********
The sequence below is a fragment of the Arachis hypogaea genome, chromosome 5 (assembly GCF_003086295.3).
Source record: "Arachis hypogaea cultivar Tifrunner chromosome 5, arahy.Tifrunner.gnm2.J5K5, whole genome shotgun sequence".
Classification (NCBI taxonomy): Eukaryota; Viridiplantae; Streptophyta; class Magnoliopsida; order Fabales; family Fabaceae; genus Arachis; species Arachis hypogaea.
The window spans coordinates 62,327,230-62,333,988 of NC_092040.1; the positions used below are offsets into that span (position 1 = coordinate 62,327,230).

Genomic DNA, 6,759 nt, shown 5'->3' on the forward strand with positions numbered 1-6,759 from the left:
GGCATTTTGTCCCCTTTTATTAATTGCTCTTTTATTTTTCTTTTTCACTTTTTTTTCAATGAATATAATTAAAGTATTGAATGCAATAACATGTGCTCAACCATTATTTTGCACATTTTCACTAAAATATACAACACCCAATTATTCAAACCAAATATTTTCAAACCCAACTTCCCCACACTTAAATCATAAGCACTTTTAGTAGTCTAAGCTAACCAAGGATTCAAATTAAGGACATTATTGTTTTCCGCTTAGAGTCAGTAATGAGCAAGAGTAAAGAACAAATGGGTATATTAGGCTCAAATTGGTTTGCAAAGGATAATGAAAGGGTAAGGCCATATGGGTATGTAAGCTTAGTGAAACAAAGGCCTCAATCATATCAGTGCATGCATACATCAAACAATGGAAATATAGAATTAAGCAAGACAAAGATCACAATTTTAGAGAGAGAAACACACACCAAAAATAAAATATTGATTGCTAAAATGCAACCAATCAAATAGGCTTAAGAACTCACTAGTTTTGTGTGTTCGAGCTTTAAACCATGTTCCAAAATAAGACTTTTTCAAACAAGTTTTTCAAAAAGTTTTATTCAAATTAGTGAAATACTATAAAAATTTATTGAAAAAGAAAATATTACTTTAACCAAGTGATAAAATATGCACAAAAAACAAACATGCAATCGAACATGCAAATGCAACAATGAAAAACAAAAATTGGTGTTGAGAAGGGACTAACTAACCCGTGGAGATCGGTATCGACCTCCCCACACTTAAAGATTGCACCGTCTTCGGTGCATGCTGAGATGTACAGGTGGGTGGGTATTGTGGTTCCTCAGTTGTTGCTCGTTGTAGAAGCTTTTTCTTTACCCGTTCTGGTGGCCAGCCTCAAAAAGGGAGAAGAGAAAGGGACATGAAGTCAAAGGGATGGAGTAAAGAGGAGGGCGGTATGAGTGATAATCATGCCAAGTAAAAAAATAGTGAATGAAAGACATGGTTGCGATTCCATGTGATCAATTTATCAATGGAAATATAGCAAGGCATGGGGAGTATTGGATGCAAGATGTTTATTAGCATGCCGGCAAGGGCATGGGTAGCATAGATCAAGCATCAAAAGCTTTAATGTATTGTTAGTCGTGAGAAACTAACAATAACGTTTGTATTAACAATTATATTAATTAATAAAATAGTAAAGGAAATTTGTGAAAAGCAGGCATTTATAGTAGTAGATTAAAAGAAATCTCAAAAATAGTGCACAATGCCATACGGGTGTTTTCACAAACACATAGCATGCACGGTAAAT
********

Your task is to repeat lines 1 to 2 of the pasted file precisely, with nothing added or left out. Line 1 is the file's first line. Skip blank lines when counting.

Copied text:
The sequence below is a fragment of the Arachis hypogaea genome, chromosome 5 (assembly GCF_003086295.3).
Source record: "Arachis hypogaea cultivar Tifrunner chromosome 5, arahy.Tifrunner.gnm2.J5K5, whole genome shotgun sequence".